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dc.contributor.authorBuxton, Rachel T
dc.contributor.authorAnderson, Dean
dc.contributor.authorMoller, Henrik
dc.contributor.authorJones, Christopher J
dc.contributor.authorLyver, Philip O'B
dc.date.available2017-02-16T23:50:01Z
dc.date.copyright2015
dc.identifier.citationBuxton, R. T., Anderson, D., Moller, H., Jones, C. J., & Lyver, P. O. (2015). Release of constraints on nest-site selection in burrow-nesting petrels following invasive rat eradication. Biological Invasions, 17(5), 1453–1470. doi:doi:10.1007/s10530-014-0807-xen
dc.identifier.urihttp://hdl.handle.net/10523/7114
dc.description.abstractIntroduced mammals have been eradicated from many offshore islands around the world, removing predation pressure from burrow-nesting seabirds and other affected wildlife. Nest-site selection in procellariiform seabirds is mediated by nesting habitat characteristics and social information, although it is unclear if, or how, nest-site selection will affect post-eradication colony growth. Using a Bayesian hierarchical modeling approach we assessed how nest-site selection differs among burrow-nesting seabird colonies at different stages of recovery after Pacific rat (Rattus exulans) eradication. We compared nest-site selection in a community of seven procellariiform species among six offshore islands in northeastern New Zealand: four designated rat-free over a continuum within the last 26 years, an island which never had rats, and an island with rats present. We hypothesized that, immediately after eradication, birds would be constrained to nesting habitat where they were less vulnerable to predation, and as time since eradication increased birds would eventually spread to new habitat. We found a positive relationship between mean burrow density and time since rat eradication. Soil depth was the most important predictor of burrow presence, abundance, and occupancy in plots among islands, with more burrows found in deeper soil. We found that the relationships between habitat covariates and nest-site selection decreased with increasing time since eradication. The probability of a covariate having a significant effect on nest-site selection decreased with increasing time since eradication and decreasing variability in the covariate across an island. Our results suggest that the eradication of rodents reduced constraints on petrel nesting distribution and that nest-site selection in burrow-nesting petrels may be influenced by burrow density, where selection of particular nesting habitat characteristics may be relatively more important in small recovering populations. We conclude that colony expansion immediately after predator removal is complex, influenced by numerous interacting factors, but may be partly limited by the availability of suitable nesting habitat.en_NZ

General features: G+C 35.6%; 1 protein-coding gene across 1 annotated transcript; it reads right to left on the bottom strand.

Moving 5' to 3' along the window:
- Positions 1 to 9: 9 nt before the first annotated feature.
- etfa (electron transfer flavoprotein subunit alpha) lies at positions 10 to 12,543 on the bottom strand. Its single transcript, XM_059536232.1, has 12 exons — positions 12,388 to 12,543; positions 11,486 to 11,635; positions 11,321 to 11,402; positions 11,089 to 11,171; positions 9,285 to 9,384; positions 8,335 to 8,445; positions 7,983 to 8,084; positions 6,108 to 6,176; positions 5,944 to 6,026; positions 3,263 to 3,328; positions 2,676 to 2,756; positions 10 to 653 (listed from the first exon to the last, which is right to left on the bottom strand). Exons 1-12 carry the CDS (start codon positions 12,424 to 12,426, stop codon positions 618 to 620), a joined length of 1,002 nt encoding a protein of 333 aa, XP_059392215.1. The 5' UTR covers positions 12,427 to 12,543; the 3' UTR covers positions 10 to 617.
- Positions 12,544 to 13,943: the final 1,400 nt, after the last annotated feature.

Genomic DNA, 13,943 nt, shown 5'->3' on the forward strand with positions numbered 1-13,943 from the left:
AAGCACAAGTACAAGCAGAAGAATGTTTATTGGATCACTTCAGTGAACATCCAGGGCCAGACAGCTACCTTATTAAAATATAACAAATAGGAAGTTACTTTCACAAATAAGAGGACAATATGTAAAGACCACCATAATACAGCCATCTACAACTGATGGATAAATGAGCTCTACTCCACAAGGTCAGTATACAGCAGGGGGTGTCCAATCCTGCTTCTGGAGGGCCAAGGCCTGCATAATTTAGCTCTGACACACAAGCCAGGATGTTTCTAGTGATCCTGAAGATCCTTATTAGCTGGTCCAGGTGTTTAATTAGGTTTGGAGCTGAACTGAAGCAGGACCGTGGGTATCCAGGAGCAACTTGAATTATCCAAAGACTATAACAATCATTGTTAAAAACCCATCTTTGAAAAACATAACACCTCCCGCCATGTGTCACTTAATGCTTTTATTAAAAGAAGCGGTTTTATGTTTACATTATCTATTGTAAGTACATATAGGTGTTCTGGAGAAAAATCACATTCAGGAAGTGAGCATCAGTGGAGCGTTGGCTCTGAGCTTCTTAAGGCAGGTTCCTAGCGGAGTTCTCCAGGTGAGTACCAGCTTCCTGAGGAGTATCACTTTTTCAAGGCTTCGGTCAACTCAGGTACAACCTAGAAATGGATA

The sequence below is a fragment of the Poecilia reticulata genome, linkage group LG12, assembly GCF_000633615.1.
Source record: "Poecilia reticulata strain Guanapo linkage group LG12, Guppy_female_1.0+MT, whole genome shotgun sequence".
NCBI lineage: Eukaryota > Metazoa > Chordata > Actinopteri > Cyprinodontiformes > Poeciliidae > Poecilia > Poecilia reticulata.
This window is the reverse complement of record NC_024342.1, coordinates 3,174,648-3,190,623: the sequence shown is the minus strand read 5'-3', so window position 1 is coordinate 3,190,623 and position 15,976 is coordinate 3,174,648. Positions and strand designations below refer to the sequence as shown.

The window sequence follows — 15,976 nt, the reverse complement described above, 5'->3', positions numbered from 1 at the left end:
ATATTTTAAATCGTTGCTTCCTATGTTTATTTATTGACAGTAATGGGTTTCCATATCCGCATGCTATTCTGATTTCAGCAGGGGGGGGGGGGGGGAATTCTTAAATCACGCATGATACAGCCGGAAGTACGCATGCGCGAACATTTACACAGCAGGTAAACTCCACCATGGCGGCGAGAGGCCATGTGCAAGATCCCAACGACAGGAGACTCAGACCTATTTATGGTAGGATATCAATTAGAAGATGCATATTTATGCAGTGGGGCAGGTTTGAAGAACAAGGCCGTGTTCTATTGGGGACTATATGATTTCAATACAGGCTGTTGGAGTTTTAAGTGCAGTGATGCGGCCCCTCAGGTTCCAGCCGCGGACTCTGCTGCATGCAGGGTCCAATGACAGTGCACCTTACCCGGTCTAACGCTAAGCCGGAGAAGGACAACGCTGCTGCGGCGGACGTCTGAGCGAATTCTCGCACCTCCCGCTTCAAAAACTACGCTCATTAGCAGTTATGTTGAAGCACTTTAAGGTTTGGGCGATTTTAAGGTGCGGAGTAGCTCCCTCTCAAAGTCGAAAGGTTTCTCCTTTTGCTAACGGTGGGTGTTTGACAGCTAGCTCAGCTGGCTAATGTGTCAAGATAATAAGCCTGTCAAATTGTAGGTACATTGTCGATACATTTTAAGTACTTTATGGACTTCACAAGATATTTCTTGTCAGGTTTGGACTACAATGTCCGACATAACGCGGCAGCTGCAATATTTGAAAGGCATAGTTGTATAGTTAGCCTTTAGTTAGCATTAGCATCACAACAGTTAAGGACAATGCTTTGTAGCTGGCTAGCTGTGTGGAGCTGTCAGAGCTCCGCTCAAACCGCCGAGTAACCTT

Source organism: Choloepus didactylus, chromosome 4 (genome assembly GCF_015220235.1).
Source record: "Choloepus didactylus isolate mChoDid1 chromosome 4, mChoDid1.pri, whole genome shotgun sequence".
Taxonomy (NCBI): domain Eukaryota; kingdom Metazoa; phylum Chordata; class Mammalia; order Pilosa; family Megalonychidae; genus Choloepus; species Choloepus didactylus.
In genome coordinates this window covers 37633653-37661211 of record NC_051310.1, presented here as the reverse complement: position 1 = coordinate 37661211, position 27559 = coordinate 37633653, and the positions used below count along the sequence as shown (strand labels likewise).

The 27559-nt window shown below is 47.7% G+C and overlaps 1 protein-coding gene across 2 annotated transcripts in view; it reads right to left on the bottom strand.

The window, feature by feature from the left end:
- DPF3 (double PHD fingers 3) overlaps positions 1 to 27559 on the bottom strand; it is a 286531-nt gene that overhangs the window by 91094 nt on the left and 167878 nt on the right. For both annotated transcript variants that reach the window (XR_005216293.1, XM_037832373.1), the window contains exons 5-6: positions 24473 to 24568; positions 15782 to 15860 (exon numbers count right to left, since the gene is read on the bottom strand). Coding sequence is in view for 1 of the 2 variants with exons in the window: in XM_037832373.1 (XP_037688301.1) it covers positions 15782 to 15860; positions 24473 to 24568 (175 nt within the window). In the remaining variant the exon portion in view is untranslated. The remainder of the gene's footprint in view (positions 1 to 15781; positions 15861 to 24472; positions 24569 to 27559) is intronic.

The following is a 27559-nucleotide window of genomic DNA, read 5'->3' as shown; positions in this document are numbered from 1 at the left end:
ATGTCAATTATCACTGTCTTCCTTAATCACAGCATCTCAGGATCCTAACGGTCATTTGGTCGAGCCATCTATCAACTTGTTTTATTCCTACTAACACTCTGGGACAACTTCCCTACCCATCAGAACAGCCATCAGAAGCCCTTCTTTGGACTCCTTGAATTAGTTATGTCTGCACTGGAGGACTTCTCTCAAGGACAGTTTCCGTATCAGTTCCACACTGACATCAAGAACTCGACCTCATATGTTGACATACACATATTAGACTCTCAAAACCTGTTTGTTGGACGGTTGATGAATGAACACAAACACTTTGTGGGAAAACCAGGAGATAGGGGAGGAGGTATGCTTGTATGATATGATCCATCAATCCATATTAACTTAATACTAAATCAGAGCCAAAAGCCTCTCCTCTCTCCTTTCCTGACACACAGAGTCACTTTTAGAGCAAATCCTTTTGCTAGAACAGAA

dc.format.mimetypeapplication/pdf
dc.language.isoenen_NZ
dc.publisherSpringer Linken_NZ
dc.relation.ispartofBiological Invasionsen_NZ
dc.relation.urihttp://link.springer.com/article/10.1007%2Fs10530-014-0807-xen_NZ
dc.subjectBayesian hierarchical modelingDensity dependenceNesting habitatPacific ratsProcellariiformesRestorationen_NZ
dc.titleRelease of constraints on nest-site selection in burrow-nesting petrels following invasive rat eradicationen_NZ
dc.typeJournal Articleen_NZ
dc.date.updated2017-02-15T23:10:33Z
otago.schoolCentre for Sustainability, Zoology Departmenten_NZ
otago.relation.issue5en_NZ
otago.relation.volume17en_NZ
dc.identifier.doidoi:10.1007/s10530-014-0807-xen_NZ
otago.bitstream.endpage1470en_NZ
otago.bitstream.startpage1453en_NZ
otago.openaccessOpenen_NZ
dc.description.refereedPeer Revieweden_NZ
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